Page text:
Infrared laser therapy involves light technology that seeps into layers of tissues to treat back pain. Infrared therapy helps to decrease 50% of back pain within six weeks for most cases. 
Electric heating is the production of heat through electric impulses. This technology increases blood flow in the affected area, steadily reducing pain.
Water activation technology is an advanced and high-end science. This technology is available in belts such as Supmogo RecoveryFlex System that activates a gel to provide a cooling or warmth effect.
The effect aids in the contraction of your abdominal muscles and strengthens core muscles by growing resilient fibers.
Inflatable panels are added to build support, especially in the medical back brace. These panels can release or fill up gas according to the fit and provide a better endorsement.
Fighting back pain needs stronger core muscles and enhanced blood flow. Although back braces are perfect for bringing in and flick through back pain, the disadvantages of wearing a back brace also need to be considered.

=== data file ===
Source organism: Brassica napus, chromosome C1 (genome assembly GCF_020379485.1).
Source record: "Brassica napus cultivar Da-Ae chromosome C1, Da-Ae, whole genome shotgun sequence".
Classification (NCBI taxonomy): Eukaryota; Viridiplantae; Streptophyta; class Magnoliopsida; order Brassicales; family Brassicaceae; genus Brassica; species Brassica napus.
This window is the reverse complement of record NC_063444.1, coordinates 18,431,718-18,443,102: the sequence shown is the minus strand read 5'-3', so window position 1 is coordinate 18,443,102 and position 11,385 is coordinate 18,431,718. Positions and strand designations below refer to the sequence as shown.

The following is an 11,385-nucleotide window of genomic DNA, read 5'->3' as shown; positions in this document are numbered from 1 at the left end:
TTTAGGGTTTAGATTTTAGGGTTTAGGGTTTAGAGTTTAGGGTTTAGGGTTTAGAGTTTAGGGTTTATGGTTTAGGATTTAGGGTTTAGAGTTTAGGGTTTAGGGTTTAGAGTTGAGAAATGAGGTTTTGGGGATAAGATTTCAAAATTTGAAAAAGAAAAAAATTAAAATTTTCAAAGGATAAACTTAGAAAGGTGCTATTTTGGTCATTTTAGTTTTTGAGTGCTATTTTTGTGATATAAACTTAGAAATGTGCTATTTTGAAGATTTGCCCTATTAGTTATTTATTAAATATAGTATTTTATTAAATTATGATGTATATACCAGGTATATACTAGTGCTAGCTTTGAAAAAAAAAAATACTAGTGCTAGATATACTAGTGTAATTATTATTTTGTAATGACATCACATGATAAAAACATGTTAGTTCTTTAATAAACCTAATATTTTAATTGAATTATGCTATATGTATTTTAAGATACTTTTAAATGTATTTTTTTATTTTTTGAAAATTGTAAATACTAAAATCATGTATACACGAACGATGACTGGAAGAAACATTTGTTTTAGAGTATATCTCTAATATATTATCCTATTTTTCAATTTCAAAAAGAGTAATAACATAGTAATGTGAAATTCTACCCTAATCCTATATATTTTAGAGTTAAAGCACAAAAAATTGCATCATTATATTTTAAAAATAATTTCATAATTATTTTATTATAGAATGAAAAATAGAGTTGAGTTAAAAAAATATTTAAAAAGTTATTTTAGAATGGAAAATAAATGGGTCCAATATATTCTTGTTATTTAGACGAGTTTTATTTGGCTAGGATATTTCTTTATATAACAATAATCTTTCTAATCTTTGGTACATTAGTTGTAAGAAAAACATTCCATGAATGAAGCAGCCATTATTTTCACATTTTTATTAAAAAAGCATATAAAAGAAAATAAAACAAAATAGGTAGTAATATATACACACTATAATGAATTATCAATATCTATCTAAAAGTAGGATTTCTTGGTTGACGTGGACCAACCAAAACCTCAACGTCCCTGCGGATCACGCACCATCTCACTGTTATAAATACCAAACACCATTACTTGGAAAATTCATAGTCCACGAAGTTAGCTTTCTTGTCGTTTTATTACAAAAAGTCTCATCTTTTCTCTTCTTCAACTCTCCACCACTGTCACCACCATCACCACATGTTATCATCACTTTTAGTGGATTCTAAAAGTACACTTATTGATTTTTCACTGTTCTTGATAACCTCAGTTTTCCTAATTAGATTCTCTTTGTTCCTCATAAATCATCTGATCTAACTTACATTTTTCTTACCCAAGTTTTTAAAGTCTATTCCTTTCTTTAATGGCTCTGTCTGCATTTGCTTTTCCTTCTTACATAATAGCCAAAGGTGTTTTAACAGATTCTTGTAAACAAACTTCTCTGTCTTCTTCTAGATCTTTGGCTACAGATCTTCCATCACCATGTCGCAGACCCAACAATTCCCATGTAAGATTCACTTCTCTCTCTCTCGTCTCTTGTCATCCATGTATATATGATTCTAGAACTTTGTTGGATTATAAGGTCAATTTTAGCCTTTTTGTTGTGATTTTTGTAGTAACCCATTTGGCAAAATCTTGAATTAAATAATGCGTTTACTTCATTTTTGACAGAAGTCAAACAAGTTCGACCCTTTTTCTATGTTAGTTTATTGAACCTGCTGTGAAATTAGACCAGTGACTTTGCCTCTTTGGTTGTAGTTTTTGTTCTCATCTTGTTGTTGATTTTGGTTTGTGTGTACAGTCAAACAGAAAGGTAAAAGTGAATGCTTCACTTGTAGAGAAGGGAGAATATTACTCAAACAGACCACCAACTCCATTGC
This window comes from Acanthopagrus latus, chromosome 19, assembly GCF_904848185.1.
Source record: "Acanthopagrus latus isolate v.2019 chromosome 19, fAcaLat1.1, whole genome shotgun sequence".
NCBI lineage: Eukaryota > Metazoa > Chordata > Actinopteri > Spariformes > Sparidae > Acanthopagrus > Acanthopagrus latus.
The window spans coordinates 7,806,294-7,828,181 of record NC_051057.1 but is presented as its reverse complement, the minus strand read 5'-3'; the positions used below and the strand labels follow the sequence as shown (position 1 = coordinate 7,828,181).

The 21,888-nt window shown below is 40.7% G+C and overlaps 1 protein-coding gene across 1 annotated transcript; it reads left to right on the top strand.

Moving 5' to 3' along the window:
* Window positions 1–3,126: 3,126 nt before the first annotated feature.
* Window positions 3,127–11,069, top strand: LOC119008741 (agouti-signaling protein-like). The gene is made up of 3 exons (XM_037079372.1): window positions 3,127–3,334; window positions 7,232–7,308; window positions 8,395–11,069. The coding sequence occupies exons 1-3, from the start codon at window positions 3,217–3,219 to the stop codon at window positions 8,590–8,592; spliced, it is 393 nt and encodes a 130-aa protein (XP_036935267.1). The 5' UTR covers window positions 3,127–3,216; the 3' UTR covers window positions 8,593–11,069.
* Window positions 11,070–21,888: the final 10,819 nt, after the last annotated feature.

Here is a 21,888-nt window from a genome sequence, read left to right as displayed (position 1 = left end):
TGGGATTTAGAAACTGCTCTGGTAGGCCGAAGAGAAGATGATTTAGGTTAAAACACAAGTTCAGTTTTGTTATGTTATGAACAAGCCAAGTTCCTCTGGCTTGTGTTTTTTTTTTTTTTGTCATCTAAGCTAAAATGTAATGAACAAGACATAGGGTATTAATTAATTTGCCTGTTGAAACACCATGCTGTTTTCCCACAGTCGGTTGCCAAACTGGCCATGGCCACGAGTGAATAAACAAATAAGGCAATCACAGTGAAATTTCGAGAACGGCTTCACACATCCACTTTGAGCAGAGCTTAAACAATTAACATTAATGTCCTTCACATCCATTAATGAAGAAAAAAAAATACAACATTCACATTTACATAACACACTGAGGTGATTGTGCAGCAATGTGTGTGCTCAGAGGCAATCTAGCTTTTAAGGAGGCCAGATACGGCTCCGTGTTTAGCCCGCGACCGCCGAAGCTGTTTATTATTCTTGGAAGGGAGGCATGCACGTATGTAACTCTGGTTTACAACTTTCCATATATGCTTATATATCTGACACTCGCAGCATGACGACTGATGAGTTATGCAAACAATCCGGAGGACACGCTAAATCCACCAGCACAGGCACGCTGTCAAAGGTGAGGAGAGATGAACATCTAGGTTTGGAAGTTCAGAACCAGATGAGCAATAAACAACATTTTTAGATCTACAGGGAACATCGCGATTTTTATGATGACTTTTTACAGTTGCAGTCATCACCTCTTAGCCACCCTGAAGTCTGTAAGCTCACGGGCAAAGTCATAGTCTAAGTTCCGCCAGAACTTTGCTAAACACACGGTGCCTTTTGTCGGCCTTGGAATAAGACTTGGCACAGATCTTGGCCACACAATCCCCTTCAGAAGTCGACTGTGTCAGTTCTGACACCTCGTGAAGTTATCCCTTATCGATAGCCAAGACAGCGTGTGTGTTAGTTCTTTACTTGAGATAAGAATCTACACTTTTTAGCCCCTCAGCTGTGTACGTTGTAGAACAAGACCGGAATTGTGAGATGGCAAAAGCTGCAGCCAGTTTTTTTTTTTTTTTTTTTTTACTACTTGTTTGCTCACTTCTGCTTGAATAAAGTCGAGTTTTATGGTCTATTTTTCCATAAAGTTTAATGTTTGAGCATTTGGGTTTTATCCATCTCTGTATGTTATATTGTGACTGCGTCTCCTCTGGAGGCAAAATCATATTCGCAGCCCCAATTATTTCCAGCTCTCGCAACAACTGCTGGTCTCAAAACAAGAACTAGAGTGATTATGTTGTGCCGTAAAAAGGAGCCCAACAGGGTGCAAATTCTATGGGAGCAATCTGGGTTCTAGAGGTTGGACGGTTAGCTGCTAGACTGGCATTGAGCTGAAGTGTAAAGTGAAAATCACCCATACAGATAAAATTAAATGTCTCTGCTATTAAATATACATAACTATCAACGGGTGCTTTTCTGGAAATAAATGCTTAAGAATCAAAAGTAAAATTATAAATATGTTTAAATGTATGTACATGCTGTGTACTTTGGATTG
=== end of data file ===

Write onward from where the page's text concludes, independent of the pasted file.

Yet, Supmogo RecoveryFlex System is one of those wearable technologies that can be trusted without any caution. The flexible proprietary conductive fabric is hands down best to encourage rehabilitation and avoid any side effects.
- Abdallah, C. G., & Geha, P. (2017). Chronic pain and chronic stress: two sides of the same coin?. Chronic Stress, 1, 2470547017704763.
- Gale, G. D., Rothbart, P. J., & Li, Y. (2006). Infrared therapy for chronic low back pain: a randomized, controlled trial. Pain Research and Management, 11(3), 193-196.